www.arabyouthsurvey.com

About PSB

PSB is a full-service custom research and analytics consultancy that connects data-driven insights with human experience to solve clients’ most critical challenges. With a heritage in political polling, PSB brings the agility of campaign strategy to research and consulting across a range of industries, including technology, healthcare, financial services and entertainment. PSB is a member of the BCW Group of companies, which is a part of WPP, the world leader in communications services.

www.psbresearch.com

Why do they love Mohammed bin Salman?

DUBAI; JULY 11, 2018:“We wouldn’t have gone alone, we needed him to be able to go further into the dream,” this is exactly what a young man whom I met in a London hotel lobby told me.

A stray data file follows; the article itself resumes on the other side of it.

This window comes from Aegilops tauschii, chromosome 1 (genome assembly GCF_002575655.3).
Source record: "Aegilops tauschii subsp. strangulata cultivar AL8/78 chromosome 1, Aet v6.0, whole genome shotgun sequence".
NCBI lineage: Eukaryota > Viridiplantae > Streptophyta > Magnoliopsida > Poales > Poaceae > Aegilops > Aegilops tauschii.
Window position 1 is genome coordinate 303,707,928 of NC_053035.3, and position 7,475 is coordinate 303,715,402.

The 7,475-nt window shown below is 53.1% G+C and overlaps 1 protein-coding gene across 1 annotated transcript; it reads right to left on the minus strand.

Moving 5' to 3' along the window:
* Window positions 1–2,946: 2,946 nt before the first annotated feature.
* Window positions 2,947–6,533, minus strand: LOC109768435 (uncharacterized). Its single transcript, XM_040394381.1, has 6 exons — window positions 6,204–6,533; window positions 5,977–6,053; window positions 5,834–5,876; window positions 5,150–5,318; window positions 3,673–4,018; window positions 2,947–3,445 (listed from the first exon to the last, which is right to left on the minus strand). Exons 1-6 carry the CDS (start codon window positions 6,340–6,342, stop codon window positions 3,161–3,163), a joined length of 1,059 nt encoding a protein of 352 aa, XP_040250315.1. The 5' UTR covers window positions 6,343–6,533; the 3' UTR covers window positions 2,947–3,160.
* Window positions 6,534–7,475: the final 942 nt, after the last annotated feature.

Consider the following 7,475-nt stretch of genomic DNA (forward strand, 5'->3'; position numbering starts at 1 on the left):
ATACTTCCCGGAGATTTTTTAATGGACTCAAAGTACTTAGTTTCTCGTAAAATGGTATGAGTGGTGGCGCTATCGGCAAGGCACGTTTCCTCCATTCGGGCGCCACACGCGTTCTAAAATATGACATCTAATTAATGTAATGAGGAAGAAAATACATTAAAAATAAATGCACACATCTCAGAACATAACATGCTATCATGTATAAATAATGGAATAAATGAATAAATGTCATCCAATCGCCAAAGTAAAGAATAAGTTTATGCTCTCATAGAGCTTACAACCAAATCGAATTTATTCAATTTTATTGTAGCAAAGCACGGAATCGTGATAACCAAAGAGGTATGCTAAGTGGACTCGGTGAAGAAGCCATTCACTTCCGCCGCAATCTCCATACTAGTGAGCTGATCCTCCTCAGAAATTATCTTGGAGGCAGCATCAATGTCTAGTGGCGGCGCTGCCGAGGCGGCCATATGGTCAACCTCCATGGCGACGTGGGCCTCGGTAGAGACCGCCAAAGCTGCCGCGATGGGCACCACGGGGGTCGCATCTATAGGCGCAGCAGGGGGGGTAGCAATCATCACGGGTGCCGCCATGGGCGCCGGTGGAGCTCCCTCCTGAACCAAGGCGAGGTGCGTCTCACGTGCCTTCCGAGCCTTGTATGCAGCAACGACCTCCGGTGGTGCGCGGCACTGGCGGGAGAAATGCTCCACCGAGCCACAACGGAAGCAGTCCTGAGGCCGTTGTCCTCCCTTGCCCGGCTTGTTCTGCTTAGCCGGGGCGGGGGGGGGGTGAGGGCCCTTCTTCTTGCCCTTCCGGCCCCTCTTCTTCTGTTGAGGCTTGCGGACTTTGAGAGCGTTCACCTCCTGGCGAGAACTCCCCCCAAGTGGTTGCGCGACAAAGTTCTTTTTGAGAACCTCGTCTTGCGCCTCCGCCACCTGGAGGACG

I have seen the enthusiasm of Saudi youth after the kingdom’s Vision 2030 was announced – an enthusiasm which was about to burn out before that. When I delivered a lecture in Columbia University in December 2017, this point was implicit in every question, why do the Arab youth, particularly those from Saudi Arabia, love Prince Mohammed bin Salman?

In terms of my generation, we may describe ourselves as confused; angry because years from our lives were hijacked by religious movements and in the name of nationalism and wars that only ended for new ones to begin. Yes, in the Gulf, we were and we are still more stable and enjoy better welfare than other Arab countries, but we were standing tall without a dream in the distance. We were standing tall as our students went to study abroad, we paved roads that were full of sand and watched Arabic movies in hopes that we’d have screens which we’d see our sons and daughters on, so that we see ourselves. We believed in the arts and we still do. We used to love in silence, walk in silence and stay distant from everyone. We were building the house where the dream will dwell – a dream that awoke with Mohammed bin Salman.